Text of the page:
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Title: Modulation of CD4+ T cell responses by CD59a
Author: Longhi, Maria Paula
ISNI:       0000 0004 2749 416X
Awarding Body: Cardiff University
Current Institution: Cardiff University
Date of Award: 2006
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CD59 is a GPI-anchored protein found in membrane microdomains known as lipid rafts. It is a complement regulator protein, which blocks the formation of the membrane attack complex by inhibiting binding of C9 to the C5-8 complex. Human CD59 has also been described as a co-stimulator of T cell activation. The aim of this project was to analyze the role of CD59 on T cell activation in vivo. For this purpose, anti-viral CD4+ T cell responses were analyzed in mice deficient in the mouse analogue of CD59 CD59a. Infection with recombinant vaccinia virus (rVV) and influenza virus, resulted in stronger virus-specific CD4+ T cell responses in Cd59a -/- mice compared to WT mice. This effect, which indicates that CD59a downmodulates antigen-specific T cell activity, was found to be complement independent. Experiments were performed to investigate the effect of CD59 expression on human CD4+ T cells. Blocking CD59 increased proliferation of the cells in vitro indicating that CD59 might similarly downmodulate human CD4+ T cell activity. Using mouse T cells, mechanisms underlying the effect of CD59a on CD4+ T cell activity were investigated. Results of these studies indicated that downmodulation of T cell activity through CD59a requires engagement of CD59a with a ligand expressed on APCs. To assess the biological consequences of CD59a deficiency, the extent of immunopathology induced following infection with influenza virus was compared in WT and Cd59a-/- mice. Immunopathology was exacerbated in Cd59a-/- mice, correlating with increased numbers of neutrophils and CD4+ T cells in infected lungs. When complement was inhibited, lung-infiltrating neutrophils in Cd59a-/- mice were much reduced while numbers of infiltrating-CD4+ T cell remained unchanged. These results demonstrate that CD59a is more than a regulator of complement but can in fact, alter both the innate and adaptive immune responses using both complement dependent and independent mechanisms.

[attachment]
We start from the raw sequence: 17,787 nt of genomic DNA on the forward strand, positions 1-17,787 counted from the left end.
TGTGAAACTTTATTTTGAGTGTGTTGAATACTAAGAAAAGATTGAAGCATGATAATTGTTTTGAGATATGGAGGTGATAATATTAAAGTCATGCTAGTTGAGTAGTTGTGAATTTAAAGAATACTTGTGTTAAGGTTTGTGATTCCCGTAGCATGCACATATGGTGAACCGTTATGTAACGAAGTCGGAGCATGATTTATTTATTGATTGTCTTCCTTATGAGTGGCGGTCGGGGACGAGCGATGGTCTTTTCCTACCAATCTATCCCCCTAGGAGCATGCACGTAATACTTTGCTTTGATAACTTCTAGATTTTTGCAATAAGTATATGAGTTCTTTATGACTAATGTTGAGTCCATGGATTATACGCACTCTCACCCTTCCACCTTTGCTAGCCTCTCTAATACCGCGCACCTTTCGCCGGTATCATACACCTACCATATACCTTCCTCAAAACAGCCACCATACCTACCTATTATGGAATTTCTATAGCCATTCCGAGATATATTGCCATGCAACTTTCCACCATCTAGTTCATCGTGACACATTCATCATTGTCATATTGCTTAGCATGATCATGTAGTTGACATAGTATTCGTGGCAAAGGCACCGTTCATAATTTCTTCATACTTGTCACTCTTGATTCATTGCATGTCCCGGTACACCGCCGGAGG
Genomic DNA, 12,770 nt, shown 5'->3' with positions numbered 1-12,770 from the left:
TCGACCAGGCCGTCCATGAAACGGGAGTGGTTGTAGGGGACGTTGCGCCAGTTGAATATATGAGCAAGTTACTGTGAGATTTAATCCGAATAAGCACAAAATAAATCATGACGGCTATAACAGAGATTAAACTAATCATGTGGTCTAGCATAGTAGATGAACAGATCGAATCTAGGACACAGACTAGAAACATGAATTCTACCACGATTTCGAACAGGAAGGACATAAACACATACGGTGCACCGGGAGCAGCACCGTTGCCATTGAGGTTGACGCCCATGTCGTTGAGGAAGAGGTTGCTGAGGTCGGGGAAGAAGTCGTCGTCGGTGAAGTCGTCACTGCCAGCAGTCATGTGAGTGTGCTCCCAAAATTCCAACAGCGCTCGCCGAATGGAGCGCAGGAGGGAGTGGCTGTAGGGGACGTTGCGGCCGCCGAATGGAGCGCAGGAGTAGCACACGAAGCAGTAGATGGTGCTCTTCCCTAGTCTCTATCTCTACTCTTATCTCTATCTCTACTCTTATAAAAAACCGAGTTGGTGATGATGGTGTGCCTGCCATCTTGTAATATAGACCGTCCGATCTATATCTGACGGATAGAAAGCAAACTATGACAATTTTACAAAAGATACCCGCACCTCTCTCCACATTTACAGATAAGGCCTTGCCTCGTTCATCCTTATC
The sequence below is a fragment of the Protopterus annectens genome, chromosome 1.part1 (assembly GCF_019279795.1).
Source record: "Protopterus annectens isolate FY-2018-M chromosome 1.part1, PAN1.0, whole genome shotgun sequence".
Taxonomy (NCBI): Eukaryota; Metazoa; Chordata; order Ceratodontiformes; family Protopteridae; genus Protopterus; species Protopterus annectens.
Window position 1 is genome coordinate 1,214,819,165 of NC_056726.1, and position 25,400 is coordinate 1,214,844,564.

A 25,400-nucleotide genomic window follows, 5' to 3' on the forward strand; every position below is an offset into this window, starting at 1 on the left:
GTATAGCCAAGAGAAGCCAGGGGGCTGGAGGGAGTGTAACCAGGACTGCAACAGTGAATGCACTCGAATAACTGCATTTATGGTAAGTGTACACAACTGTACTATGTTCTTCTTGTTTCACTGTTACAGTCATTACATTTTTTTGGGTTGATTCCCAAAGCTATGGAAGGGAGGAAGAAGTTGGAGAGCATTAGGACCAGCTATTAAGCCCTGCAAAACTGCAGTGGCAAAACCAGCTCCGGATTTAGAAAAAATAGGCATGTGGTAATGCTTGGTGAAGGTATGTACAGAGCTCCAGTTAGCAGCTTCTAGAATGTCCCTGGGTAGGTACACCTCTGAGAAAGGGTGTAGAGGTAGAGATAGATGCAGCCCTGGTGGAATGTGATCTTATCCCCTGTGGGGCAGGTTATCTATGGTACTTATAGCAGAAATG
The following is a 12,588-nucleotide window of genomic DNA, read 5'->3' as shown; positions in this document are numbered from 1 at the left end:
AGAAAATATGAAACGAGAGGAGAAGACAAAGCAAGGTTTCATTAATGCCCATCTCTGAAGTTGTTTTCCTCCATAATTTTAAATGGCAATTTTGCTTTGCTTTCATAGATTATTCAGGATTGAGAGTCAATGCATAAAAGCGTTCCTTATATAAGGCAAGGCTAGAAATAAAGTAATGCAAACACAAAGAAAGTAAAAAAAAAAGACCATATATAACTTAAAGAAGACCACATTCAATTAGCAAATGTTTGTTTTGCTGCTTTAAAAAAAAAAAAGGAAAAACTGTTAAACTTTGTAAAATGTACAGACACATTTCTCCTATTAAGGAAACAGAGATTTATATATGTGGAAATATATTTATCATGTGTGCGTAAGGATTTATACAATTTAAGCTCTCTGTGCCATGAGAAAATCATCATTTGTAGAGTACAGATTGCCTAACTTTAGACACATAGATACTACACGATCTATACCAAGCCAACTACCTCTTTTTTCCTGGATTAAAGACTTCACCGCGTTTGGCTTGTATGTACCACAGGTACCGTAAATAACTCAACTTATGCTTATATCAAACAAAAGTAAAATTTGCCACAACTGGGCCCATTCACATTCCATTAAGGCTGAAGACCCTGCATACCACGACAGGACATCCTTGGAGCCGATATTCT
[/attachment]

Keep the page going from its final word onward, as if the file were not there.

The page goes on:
Supervisor: Not available Sponsor: Not available
Qualification Name: Thesis (Ph.D.) Qualification Level: Doctoral
EThOS ID:  DOI: Not available